HG: Lastly, any advice for our young readers who may be writing songs in their bedrooms and want to be musicians and don’t know what to do next?
BC: Yes! Absolutely. I think that one of the best things you can do as a young artist is find yourself a community and allow yourself to be influenced by other people. Because, songwriting and music can be such a solitary pursuit that I think that’s where we get a little bit lost and we forget that we need people — the support of people and love.
Also to not worry too much about competition because every great music scene that’s every come out of, especially America, has happened around a group of people that have decided to come together and not compete. Laurel Canyon, Haight Ashbury, Greenwich Village; all those places they came together, singers and songwriters, and they made music together and they decided they weren’t going to compete with each other, that they were going to collaborate. Community, community, community.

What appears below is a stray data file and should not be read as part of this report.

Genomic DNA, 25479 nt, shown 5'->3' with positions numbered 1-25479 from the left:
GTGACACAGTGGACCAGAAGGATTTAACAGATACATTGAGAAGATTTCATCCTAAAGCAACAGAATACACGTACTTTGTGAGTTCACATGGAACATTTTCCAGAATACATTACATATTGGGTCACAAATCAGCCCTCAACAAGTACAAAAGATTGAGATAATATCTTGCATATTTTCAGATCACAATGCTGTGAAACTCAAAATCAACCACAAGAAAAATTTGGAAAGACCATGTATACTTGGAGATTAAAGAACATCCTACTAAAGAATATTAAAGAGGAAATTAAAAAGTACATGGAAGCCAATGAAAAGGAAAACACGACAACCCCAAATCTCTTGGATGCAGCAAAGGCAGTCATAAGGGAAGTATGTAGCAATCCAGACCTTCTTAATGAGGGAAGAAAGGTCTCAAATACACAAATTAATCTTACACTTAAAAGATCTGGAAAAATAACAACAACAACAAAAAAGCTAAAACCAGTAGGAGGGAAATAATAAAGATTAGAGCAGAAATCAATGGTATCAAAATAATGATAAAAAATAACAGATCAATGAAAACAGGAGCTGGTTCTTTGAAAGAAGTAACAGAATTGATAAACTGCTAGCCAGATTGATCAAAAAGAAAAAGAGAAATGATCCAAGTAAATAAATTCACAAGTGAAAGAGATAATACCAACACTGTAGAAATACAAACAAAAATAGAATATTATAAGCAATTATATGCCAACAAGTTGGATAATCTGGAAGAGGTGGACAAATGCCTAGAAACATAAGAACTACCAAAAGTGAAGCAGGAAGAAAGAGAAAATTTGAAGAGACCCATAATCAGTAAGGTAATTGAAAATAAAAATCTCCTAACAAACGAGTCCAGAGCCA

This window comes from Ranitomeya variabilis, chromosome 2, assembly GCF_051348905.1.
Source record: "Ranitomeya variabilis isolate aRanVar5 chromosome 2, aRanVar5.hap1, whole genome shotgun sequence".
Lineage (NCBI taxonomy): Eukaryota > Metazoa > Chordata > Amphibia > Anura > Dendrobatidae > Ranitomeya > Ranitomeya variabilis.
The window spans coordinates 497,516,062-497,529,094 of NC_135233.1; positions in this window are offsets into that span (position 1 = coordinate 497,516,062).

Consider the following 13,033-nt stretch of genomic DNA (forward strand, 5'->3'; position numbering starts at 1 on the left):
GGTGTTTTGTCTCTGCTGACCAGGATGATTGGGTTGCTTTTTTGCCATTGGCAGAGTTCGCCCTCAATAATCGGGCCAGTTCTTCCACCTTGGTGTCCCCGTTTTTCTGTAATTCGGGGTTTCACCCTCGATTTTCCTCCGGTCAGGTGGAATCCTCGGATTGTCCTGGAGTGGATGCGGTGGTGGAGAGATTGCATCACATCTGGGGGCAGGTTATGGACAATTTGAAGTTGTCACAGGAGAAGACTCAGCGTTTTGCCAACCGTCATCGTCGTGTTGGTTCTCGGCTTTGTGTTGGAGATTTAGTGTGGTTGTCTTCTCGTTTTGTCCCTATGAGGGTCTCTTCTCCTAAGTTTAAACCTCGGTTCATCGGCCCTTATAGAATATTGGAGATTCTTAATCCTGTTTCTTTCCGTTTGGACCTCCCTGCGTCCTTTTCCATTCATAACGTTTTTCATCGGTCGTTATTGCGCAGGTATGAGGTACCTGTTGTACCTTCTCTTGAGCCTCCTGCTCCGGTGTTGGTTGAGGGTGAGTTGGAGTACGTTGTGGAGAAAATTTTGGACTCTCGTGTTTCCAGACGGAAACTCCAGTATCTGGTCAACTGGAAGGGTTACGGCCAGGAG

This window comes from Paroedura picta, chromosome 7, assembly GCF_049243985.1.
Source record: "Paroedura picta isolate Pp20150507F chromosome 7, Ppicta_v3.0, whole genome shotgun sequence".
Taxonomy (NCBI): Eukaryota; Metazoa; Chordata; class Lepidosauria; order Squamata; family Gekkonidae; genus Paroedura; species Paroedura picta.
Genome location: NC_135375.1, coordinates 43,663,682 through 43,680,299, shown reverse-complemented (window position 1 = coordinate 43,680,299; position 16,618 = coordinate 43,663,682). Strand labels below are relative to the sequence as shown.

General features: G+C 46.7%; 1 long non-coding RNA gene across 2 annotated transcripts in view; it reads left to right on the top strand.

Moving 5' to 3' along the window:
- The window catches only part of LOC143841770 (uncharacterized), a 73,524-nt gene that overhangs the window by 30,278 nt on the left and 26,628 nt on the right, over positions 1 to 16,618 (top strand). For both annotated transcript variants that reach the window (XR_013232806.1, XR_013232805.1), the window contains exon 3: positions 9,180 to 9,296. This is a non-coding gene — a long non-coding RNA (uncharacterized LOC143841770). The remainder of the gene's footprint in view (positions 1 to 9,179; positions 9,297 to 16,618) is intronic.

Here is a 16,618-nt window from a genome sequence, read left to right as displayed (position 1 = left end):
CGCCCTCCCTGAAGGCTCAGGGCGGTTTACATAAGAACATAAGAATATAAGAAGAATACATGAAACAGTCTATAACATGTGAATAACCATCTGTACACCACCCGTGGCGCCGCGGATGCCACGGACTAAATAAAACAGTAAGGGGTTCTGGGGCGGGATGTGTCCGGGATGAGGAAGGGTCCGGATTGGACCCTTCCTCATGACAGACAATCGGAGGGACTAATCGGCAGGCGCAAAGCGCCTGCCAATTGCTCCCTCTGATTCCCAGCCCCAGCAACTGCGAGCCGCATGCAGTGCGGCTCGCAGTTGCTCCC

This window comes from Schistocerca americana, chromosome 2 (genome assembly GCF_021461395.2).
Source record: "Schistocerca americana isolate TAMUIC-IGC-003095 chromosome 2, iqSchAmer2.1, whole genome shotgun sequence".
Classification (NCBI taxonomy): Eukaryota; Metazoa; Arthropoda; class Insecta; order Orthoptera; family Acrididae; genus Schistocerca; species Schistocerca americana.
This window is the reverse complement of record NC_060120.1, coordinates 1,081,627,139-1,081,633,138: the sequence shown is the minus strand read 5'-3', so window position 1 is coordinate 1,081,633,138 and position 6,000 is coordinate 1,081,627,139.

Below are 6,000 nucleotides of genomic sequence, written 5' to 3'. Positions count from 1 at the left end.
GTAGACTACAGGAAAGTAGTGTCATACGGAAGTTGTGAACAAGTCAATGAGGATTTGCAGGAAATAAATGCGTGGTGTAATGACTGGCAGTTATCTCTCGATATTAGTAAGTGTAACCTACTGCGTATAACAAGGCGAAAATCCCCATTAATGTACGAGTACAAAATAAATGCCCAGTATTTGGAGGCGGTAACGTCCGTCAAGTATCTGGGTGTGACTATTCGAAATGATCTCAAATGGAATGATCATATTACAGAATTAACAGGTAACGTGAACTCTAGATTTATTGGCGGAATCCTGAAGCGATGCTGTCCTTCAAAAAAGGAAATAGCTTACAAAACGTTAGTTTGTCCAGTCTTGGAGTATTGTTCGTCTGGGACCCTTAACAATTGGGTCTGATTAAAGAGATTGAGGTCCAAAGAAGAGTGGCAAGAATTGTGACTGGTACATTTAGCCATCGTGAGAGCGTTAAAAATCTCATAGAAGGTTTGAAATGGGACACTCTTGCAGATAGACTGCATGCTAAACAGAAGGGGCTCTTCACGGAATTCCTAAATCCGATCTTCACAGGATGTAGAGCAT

HG: That’s such a good point and it actually made me think of one final question: Do you think there’s a difference between a young girl writing music and a young guy writing music? Would your advice to those people be different?
BC: I think we’re rapidly moving in the direction where there won’t be [a difference] and where one day we’ll look at the top 10 charts and see as many women as men. I think that society at large is working on that . . . and that’s something that it’s fun to be alive to see.
But the most important thing that young girls making music should remember — following in the footsteps of Sarah McLachlan when she formed the Lilith Fair — is just don’t compete with each other. Support each other, lift each other up. Conquer that [competitive] ugliness as a community and not as an individual competing with other women.
For more information about Brandi Carlile’s summer tour: Check it out.
[All images courtesy of ShoreFire]